5. Don’t forget business cards with your name and number on them (for those older dudes).  They are invaluable in your quest of shameless self promotion. Every day, promote yourself. Meet a few new people; club owners, promoters, talent buyers, anyone who will listen to you.

6. Take no as a maybe, call back and bug the shit out of everybody (not just me). Things might look different tomorrow.

7. And remember do a lot of this self promotion yourself. Put posters up. Contact local media. I’ve put up thousands and thousands of posters on poles all over Canada. Ask Dave Rave or Norm Thornton. They put ‘em up with me and ate sandwiches in our cars while we did it.

8. I cannot stress enough, the importance of meeting as many people as humanly possible that have anything to do with show business. You may not get anything out of a relationship for years and years and years.

9. Burn no bridges and try to be nice. I’m an old hippie and believe me, what goes around comes around. Karma’s a bitch! Work with it to the positive.

10. Miss no meetings. Buy a big yearly calendar. Hang it up and write everything on it.

11. Don’t act like you know everything or that you don’t need help. Because guess what?  You won’t get help if you already know it all. Be modest. It will go a long way in building your career. I’d rather help a nice guy out.  Over the years, his talent will build as opposed to working with someone that’s a great talent but a shitty human. You may work once but is that all you want to work?  It’s better, believe me, to be able to work over and over with friends throughout your play in the music biz.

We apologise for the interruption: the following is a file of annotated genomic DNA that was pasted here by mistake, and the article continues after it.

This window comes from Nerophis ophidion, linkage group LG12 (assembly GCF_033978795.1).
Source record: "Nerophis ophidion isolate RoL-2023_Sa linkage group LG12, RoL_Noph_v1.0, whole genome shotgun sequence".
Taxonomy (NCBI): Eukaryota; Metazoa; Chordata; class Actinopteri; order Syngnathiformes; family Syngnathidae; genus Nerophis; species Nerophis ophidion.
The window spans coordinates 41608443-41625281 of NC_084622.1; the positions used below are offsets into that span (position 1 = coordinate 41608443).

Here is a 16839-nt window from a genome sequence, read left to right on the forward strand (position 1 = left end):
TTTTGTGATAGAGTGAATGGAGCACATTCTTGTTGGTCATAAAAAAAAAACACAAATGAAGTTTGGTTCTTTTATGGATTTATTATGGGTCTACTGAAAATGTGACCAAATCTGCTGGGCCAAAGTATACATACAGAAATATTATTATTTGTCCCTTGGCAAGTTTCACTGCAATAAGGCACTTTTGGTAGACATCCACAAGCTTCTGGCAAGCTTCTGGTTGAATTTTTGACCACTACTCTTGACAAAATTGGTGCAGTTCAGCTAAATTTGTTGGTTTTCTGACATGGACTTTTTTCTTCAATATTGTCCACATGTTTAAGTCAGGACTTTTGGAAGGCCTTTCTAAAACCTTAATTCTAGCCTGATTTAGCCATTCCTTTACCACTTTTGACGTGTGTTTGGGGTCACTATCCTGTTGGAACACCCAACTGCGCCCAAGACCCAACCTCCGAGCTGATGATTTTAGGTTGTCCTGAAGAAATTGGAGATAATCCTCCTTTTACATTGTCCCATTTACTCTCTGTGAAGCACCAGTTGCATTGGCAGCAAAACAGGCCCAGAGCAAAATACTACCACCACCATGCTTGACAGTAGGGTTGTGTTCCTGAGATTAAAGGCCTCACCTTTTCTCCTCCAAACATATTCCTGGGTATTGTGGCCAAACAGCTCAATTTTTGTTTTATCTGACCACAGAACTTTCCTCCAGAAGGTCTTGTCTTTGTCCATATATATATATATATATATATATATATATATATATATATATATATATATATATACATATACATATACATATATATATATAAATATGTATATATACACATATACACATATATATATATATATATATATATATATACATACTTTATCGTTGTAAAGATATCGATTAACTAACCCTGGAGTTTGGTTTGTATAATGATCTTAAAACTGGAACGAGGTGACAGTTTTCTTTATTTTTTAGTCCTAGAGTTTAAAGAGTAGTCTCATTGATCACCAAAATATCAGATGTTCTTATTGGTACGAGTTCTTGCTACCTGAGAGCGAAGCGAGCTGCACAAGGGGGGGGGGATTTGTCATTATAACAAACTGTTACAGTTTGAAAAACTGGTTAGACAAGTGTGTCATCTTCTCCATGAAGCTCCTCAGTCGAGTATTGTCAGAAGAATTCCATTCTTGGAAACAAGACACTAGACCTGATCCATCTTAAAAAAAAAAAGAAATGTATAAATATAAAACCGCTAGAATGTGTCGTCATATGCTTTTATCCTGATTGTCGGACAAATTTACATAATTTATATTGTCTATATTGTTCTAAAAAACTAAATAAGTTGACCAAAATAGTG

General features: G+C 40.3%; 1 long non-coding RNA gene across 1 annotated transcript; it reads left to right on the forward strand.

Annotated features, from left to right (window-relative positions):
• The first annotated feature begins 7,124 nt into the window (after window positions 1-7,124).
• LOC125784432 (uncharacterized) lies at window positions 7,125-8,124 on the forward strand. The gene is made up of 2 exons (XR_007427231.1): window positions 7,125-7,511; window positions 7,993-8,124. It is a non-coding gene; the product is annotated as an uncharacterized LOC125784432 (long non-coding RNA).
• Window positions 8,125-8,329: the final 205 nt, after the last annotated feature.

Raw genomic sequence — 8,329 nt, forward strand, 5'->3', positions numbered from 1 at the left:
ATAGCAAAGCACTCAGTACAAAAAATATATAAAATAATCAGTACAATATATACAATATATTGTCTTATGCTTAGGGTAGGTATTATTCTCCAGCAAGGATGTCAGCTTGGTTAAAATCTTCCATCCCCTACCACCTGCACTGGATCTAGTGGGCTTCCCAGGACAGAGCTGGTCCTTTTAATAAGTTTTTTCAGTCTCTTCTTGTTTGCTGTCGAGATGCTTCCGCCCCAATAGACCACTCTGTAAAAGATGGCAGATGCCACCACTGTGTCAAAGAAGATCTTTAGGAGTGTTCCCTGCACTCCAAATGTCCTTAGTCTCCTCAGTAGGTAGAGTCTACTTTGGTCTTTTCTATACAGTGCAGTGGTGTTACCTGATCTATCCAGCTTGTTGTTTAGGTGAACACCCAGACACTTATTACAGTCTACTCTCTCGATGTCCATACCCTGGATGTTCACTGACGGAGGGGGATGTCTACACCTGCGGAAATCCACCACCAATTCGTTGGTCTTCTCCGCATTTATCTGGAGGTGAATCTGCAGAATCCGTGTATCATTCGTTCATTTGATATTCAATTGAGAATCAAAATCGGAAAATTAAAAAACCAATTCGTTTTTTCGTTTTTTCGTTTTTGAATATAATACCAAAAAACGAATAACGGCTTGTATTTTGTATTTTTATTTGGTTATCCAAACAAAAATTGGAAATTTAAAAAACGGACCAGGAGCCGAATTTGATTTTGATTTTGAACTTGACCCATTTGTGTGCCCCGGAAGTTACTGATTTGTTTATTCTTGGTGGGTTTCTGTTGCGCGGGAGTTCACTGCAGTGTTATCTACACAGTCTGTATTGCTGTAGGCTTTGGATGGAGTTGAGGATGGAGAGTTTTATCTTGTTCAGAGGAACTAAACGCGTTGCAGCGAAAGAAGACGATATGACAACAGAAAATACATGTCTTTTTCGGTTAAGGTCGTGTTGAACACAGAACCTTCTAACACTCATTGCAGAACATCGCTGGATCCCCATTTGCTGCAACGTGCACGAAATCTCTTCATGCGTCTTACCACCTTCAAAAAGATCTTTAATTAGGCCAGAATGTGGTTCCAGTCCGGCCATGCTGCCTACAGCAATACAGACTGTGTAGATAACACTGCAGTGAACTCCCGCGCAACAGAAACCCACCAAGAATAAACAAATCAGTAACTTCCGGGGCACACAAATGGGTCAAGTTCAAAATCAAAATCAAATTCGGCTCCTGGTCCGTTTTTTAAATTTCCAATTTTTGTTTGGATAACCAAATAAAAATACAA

12. Don’t stink of alcohol or weed going into a meeting. It might feel cool but you really denigrate the business and yourself. Be professional.

13. Have your electronic media down. Have your YouTube links, audio and video files and send them along to anyone that will listen.

14. Have fun. Most in the music biz had a tad of the Bohemian lifestyle, and that has a quality of life value as opposed to dollar value for the onset of one’s career. Money will come but it’s tough and nobody will deliver it to your door unless of course it’s a big royalty check.

15. And one big thing – don’t be afraid to ask questions. If you don’t ask, you won’t know.

16. If you do get booked, advance your date. That is, call ahead. Talk to the contact person. Make sure you know what time you do what and for how long. Don’t take things for granted. Talk about deposits, production, crew, final payment method, chickens, beer and so on. Get all the particulars straight until you know all the answers and you feel comfortable. One thing I learned a long time ago was if it felt weird usually something was up and it wasn’t good. Don’t be difficult –  asking for 3 cases of beer, catered meals, Dom Perignon…. you get it. Be reasonable!

17. Play like you’re having the time of your life. Do a great show and chances are we’ll be seeing each other again and again and again. Have lots of fun and we’ll see ya.


John Balogh


John Balogh sits on the executive of the Hamilton Musicians Guild. Membership in the Guild gives an instant connection to thousands of professional musicians across the continent.

For more information about the Musicians Guild visit